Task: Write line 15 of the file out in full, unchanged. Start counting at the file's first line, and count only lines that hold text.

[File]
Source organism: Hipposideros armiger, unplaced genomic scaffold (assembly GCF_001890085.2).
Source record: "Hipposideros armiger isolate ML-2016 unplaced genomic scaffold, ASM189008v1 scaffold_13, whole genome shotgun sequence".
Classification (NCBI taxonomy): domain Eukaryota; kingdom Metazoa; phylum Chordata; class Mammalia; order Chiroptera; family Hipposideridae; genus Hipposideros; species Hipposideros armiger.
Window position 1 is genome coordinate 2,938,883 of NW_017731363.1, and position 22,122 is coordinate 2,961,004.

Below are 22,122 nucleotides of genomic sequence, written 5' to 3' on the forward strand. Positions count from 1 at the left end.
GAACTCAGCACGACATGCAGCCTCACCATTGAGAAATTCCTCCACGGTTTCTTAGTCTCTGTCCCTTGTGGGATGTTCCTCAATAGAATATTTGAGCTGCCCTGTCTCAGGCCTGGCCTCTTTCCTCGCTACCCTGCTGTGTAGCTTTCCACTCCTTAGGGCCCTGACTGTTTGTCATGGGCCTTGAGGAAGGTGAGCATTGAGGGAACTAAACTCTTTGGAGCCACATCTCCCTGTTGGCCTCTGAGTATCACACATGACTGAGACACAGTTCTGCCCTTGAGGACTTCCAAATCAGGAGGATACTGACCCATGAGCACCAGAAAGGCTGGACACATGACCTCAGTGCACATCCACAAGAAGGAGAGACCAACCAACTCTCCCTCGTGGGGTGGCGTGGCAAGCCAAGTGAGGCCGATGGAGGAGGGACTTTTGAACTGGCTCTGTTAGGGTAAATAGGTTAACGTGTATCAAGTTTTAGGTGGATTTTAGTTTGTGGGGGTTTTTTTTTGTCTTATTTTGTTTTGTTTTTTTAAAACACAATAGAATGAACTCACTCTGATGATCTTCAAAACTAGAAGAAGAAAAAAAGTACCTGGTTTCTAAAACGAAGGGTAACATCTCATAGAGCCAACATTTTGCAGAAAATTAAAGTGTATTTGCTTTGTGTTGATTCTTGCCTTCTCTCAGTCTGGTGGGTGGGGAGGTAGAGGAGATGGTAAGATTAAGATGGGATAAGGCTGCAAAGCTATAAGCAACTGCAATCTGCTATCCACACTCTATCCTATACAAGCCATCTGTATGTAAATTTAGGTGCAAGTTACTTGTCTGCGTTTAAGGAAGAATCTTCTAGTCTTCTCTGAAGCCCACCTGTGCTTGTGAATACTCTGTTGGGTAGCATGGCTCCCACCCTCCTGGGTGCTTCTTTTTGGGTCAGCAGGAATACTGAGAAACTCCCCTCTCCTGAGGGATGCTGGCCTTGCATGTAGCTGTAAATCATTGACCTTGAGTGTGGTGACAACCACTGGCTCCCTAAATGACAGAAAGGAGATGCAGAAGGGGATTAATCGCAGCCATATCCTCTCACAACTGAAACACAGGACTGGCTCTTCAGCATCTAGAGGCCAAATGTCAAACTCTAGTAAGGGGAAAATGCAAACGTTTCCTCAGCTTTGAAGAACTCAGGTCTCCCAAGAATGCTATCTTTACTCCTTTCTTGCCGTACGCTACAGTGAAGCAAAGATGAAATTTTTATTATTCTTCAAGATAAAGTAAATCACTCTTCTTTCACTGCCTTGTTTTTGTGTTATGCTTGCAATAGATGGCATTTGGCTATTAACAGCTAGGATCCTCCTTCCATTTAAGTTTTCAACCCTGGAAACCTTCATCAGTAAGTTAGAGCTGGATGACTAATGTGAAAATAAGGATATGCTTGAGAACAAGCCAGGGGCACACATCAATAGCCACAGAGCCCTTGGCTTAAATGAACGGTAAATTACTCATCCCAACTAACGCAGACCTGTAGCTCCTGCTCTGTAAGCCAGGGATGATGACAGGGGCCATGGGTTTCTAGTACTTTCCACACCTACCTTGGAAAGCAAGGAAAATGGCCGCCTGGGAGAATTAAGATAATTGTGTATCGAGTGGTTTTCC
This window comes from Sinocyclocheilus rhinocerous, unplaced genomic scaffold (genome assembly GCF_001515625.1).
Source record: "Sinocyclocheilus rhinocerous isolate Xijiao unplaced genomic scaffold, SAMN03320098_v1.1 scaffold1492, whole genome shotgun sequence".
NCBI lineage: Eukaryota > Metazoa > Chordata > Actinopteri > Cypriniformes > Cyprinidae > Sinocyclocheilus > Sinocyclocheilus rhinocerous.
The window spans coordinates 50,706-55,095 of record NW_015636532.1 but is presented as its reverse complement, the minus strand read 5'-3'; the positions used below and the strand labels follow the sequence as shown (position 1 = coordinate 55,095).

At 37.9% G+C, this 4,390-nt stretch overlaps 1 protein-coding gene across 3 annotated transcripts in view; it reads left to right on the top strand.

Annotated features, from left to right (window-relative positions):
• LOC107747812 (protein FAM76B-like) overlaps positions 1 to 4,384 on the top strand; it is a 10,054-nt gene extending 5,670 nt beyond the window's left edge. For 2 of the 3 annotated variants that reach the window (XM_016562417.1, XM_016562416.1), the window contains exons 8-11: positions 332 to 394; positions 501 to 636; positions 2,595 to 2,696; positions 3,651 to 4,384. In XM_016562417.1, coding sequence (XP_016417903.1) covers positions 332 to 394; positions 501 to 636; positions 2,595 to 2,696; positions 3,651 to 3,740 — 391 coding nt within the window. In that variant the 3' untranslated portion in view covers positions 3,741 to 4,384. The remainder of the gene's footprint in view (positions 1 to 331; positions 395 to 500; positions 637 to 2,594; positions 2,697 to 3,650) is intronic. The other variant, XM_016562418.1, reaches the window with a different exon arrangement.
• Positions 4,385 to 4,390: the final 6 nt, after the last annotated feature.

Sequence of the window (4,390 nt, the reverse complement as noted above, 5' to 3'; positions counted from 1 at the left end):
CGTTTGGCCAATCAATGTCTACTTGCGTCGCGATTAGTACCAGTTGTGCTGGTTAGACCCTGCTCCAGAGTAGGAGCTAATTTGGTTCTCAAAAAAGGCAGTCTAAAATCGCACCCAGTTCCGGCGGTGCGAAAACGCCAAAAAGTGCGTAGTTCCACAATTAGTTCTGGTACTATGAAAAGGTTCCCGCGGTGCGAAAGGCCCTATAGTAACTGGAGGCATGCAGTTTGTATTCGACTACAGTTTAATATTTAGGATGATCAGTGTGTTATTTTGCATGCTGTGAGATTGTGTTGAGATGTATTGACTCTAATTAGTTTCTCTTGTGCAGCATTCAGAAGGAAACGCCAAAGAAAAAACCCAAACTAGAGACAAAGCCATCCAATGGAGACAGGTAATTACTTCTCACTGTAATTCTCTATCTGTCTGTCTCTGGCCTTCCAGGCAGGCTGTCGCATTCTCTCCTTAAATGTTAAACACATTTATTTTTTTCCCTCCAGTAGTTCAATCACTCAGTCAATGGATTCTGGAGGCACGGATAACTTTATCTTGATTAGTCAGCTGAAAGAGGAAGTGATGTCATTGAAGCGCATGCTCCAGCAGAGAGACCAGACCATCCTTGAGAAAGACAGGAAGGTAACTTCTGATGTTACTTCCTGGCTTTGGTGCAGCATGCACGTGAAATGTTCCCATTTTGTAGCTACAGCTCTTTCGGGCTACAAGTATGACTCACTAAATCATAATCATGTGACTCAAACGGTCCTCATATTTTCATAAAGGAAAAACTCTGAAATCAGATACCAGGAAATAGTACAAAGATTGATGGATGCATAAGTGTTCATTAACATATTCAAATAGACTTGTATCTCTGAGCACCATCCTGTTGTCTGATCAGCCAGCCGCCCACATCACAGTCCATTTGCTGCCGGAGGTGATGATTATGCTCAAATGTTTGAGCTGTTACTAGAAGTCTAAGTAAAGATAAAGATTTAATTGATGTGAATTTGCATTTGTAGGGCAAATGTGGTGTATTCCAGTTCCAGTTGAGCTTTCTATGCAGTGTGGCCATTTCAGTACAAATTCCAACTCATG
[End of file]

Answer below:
Sequence of the window (4,390 nt, the reverse complement as noted above, 5' to 3'; positions counted from 1 at the left end):